Universiteit Leiden

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Lecture

Political Science Lunch Research Seminar: Economic Development and Village Elections in China

Date
1 February 2018
Time
Location
Pieter de la Court
Wassenaarseweg 52
2333 AK Leiden
Room
5.A37

Who Does Not Follow the Party’s Instruction? – Economic Development and Village Elections in China

Political Science Lunch Research Seminar

Despite the burgeoning comparative literature on authoritarian elections, less is known about the dynamics of competition in authoritarian subnational elections where opposition is not allowed to organise into parties. Local elections without partisan competition in single-party authoritarian regimes provide considerable advantages to the incumbents and might well turn incumbent advantage common in liberal democracies into incumbent dominance. What economic factors can break incumbent dominance in such competition without parties?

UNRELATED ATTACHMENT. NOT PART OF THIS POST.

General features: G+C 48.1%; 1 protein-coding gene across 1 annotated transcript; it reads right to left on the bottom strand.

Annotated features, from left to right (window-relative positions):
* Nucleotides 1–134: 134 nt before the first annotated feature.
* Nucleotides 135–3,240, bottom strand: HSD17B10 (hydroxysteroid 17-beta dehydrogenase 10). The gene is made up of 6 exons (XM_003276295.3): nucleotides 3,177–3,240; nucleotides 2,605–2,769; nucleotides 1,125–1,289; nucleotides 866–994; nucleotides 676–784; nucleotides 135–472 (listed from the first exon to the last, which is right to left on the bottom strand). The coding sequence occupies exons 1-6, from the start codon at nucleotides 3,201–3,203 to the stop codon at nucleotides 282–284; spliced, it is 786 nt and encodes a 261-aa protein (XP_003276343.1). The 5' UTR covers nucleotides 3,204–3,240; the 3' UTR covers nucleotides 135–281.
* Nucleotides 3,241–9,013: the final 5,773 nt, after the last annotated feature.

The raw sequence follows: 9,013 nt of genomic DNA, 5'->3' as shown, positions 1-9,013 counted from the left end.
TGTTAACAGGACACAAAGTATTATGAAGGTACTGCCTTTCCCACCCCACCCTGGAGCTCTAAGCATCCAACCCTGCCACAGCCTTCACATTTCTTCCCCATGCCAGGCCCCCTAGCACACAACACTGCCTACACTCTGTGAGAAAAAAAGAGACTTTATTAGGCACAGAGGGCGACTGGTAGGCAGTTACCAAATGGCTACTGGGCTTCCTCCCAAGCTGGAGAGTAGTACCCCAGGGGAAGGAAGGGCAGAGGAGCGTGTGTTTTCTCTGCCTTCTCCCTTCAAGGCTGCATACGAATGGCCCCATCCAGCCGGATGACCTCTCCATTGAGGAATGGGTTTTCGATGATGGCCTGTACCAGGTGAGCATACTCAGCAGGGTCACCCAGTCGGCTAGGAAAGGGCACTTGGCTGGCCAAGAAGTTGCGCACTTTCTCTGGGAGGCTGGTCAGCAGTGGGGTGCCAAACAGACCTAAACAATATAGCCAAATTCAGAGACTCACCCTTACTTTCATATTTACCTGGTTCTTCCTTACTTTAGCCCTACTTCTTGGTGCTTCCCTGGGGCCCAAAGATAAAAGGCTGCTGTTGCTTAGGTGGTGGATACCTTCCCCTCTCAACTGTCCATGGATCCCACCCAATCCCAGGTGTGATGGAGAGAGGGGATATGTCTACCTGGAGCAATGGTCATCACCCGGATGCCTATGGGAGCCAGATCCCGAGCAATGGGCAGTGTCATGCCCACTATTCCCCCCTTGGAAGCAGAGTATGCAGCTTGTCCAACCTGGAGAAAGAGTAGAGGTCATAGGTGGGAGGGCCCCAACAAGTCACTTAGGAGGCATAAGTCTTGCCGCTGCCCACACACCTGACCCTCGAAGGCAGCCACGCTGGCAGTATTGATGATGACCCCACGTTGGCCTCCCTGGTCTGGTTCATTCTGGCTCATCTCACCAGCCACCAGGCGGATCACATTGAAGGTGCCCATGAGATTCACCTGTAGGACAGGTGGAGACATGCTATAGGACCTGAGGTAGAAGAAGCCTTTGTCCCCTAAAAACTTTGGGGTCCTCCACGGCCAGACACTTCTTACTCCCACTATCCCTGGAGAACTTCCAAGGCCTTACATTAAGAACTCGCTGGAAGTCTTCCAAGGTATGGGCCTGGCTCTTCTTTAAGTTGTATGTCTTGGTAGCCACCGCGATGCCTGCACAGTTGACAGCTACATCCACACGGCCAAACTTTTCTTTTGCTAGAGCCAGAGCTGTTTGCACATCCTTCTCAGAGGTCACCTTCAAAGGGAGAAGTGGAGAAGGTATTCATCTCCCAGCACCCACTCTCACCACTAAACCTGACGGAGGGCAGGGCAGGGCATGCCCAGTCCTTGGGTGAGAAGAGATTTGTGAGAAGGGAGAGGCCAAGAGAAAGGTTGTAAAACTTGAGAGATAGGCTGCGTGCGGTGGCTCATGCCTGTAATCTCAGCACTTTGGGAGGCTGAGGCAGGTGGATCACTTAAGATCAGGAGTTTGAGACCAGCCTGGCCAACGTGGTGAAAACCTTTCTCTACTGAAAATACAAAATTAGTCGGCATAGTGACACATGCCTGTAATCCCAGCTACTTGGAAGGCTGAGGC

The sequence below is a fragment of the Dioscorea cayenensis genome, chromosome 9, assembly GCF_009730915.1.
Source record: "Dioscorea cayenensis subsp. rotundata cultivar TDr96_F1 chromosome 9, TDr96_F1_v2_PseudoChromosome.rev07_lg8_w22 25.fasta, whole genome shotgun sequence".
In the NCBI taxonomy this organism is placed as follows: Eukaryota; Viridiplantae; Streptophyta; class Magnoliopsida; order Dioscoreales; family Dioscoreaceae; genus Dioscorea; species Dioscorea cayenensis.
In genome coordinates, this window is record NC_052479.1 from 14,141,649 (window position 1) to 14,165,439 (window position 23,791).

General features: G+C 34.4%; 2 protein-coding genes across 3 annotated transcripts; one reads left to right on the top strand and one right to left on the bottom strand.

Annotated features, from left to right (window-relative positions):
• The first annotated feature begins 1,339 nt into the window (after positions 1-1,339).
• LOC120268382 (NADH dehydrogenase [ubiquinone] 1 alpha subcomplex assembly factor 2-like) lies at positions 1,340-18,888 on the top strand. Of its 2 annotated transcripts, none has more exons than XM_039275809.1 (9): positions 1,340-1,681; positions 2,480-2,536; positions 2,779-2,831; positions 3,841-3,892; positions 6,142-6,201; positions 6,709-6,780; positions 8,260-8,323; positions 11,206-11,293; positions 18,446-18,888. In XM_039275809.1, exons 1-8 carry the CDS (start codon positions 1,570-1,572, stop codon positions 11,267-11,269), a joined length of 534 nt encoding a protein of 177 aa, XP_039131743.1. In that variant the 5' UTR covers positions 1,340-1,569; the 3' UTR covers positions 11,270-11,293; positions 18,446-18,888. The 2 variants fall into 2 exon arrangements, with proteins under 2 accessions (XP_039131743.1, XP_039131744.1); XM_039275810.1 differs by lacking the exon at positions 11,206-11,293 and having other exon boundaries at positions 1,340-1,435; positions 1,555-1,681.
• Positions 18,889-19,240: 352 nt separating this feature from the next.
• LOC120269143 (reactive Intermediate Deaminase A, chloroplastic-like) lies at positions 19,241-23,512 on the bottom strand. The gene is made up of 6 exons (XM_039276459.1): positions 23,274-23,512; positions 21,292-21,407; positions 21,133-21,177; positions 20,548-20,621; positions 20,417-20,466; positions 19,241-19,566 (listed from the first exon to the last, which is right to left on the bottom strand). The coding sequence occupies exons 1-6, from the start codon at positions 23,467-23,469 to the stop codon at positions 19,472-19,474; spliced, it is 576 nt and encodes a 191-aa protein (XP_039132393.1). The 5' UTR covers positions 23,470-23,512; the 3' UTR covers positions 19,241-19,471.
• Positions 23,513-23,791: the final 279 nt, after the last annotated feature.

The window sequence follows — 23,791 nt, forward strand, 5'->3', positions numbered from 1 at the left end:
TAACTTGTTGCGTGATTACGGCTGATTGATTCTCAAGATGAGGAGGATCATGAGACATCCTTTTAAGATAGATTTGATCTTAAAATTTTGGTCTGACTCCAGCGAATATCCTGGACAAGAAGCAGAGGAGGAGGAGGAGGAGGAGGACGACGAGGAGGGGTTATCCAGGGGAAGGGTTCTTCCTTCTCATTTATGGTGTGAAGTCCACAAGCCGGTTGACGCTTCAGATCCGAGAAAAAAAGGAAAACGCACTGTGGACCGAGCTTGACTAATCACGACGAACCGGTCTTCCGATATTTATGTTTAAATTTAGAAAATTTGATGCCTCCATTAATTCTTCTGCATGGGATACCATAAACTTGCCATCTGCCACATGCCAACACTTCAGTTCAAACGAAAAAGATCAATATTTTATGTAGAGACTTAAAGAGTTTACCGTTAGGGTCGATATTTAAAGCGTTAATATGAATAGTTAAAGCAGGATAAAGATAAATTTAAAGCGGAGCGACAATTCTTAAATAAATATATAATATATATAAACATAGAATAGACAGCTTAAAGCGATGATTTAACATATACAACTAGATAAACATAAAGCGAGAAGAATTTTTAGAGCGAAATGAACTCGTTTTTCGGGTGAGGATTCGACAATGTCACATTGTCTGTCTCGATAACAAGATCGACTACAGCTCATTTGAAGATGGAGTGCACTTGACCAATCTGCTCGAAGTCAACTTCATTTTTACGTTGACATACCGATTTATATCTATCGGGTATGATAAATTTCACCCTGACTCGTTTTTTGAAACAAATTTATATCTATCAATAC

With quantitative and qualitative evidence from grassroots elections in China, Ting Luo will illustrate that economic growth and industrial economic structure offering more economic autonomy help to break incumbent dominance and increase the prospects of successful challenge to incumbency by non-party outsiders. Her examination of the findings in a broad context in China and against the backdrop of local democratisation in the developing world suggests that though we may observe successful challenge to incumbency, liberalisation of the political system requires not only competition, but also a relatively autonomous economy to sustain the liberalisation prospects.

About the speaker

Ting Luo is Post-Doctoral Fellow in the Institute of Political Science at Leiden University. She works on the ERC funded research project Authoritarianism 2.0: The Internet, Political Discussion, and Authoritarian Rule in China. She holds a PhD in government and an MSc in public policy and administration from London School of Economics and Political Science, and a BA in political science from Nankai University in Tianjin, China. Her PhD research examines how a village’s economic strength and economic autonomy affect the political competition between local government and challengers in China’s village elections, drawn upon her extensive fieldwork experience in a rural county of Guangdong Province.

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